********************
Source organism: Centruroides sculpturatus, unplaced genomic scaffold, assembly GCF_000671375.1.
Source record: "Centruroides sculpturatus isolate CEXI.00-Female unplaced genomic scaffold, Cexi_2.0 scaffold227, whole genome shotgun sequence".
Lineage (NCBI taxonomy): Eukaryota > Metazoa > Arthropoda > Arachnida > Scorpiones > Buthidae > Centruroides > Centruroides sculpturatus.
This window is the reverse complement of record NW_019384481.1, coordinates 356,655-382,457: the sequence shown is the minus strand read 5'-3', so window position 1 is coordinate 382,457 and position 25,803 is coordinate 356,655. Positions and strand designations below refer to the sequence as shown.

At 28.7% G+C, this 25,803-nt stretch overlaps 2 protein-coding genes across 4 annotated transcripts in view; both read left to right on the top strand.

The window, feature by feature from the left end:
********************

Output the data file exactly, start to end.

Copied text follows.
Source organism: Centruroides sculpturatus, unplaced genomic scaffold, assembly GCF_000671375.1.
Source record: "Centruroides sculpturatus isolate CEXI.00-Female unplaced genomic scaffold, Cexi_2.0 scaffold227, whole genome shotgun sequence".
Lineage (NCBI taxonomy): Eukaryota > Metazoa > Arthropoda > Arachnida > Scorpiones > Buthidae > Centruroides > Centruroides sculpturatus.
This window is the reverse complement of record NW_019384481.1, coordinates 356,655-382,457: the sequence shown is the minus strand read 5'-3', so window position 1 is coordinate 382,457 and position 25,803 is coordinate 356,655. Positions and strand designations below refer to the sequence as shown.

At 28.7% G+C, this 25,803-nt stretch overlaps 2 protein-coding genes across 4 annotated transcripts in view; both read left to right on the top strand.

The window, feature by feature from the left end: